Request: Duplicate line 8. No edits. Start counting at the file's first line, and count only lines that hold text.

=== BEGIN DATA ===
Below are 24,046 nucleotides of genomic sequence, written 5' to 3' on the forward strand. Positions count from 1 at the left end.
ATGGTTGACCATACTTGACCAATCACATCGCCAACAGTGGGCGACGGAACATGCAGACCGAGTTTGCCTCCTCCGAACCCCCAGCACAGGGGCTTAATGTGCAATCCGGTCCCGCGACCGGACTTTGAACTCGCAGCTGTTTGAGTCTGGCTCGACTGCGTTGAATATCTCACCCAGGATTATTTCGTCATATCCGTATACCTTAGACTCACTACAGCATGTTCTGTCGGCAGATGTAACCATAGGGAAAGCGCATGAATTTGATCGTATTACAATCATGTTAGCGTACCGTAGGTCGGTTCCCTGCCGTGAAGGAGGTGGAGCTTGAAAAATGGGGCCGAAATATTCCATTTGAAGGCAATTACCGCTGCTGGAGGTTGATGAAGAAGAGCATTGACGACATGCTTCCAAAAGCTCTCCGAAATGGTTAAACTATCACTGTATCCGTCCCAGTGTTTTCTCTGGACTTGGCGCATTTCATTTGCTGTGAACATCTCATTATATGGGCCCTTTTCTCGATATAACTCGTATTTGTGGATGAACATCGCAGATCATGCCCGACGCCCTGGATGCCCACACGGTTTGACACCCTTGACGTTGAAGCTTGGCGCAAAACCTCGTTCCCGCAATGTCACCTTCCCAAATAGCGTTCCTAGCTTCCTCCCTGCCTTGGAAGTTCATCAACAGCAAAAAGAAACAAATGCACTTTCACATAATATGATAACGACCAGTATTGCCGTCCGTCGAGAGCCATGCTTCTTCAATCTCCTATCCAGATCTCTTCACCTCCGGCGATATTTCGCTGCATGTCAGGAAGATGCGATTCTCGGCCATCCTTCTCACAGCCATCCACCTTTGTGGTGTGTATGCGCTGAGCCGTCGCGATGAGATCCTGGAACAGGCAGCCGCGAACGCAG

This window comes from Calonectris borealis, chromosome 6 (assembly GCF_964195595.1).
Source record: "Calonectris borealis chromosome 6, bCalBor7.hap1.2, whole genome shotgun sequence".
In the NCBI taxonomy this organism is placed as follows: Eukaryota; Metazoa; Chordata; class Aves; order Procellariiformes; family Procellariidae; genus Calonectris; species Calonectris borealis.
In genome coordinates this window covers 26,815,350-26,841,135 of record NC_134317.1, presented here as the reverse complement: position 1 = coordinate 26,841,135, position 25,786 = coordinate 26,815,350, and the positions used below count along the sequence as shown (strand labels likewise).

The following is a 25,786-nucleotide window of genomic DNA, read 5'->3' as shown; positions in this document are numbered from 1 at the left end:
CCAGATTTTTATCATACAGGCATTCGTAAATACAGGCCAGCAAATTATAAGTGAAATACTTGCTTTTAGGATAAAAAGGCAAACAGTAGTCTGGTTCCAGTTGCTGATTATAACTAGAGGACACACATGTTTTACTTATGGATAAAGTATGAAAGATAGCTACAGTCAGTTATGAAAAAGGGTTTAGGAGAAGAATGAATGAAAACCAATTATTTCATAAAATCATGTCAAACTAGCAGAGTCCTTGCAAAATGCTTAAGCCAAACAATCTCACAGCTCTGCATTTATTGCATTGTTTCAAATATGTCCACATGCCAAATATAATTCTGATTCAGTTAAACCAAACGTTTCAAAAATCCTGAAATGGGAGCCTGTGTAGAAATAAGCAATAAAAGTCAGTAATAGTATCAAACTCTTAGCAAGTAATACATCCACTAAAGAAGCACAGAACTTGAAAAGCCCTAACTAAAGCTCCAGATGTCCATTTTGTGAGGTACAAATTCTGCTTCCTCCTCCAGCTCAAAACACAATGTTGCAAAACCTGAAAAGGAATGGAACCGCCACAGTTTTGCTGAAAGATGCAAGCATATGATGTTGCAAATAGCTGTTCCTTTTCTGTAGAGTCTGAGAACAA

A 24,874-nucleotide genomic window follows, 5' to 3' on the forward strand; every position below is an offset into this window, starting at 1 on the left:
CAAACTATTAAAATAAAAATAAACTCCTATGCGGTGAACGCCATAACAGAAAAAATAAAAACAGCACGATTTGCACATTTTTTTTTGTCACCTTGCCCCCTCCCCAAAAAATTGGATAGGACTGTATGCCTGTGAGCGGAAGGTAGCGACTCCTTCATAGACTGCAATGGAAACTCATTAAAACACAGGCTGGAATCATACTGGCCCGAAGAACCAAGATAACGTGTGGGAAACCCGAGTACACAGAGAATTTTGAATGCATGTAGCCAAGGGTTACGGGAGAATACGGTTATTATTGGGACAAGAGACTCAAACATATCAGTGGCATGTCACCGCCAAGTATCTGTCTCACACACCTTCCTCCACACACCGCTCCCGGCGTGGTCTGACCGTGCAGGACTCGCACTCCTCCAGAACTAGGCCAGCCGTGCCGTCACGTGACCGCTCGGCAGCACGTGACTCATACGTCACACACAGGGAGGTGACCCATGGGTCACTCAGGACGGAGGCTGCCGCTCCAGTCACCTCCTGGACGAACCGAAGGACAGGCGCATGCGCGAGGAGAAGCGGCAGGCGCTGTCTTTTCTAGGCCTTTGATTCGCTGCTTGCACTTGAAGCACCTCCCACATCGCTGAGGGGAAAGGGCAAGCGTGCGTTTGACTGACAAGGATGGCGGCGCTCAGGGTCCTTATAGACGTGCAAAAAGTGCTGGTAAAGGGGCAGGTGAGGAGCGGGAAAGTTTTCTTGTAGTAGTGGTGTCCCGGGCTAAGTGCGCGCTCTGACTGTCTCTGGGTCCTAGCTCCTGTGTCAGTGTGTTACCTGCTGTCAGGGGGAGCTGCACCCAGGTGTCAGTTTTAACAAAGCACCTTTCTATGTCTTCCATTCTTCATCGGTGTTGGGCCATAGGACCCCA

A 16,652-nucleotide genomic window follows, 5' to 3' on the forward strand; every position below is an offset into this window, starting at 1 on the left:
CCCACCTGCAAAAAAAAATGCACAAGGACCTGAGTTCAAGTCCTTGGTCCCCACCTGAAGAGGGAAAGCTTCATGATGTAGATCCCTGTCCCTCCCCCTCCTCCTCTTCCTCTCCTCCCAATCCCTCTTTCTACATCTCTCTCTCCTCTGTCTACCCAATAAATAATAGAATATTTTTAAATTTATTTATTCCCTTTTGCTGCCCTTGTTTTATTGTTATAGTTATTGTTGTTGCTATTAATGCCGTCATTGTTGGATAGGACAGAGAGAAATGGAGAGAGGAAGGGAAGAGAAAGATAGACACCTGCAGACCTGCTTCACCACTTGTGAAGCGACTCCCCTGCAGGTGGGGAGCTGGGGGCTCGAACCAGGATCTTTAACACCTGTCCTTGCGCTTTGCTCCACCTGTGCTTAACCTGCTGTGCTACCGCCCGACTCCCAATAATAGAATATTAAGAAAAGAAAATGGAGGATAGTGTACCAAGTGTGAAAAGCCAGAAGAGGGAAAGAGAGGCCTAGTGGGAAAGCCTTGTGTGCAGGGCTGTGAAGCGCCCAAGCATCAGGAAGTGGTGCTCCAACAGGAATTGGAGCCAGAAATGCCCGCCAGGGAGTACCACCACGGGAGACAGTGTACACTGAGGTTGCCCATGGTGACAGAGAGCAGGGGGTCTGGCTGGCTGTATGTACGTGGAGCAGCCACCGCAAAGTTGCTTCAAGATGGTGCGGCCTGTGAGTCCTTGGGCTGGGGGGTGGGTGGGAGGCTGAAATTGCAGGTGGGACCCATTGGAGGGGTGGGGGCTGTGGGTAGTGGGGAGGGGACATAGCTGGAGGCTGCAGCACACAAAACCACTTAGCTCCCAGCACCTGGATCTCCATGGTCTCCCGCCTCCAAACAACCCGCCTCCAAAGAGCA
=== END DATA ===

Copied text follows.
CCAGATTTTTATCATACAGGCATTCGTAAATACAGGCCAGCAAATTATAAGTGAAATACTTGCTTTTAGGATAAAAAGGCAAACAGTAGTCTGGTTCCAGTTGCTGATTATAACTAGAGGACACACATGTTTTACTTATGGATAAAGTATGAAAGATAGCTACAGTCAGTTATGAAAAAGGGTTTAGGAGAAGAATGAATGAAAACCAATTATTTCATAAAATCATGTCAAACTAGCAGAGTCCTTGCAAAATGCTTAAGCCAAACAATCTCACAGCTCTGCATTTATTGCATTGTTTCAAATATGTCCACATGCCAAATATAATTCTGATTCAGTTAAACCAAACGTTTCAAAAATCCTGAAATGGGAGCCTGTGTAGAAATAAGCAATAAAAGTCAGTAATAGTATCAAACTCTTAGCAAGTAATACATCCACTAAAGAAGCACAGAACTTGAAAAGCCCTAACTAAAGCTCCAGATGTCCATTTTGTGAGGTACAAATTCTGCTTCCTCCTCCAGCTCAAAACACAATGTTGCAAAACCTGAAAAGGAATGGAACCGCCACAGTTTTGCTGAAAGATGCAAGCATATGATGTTGCAAATAGCTGTTCCTTTTCTGTAGAGTCTGAGAACAA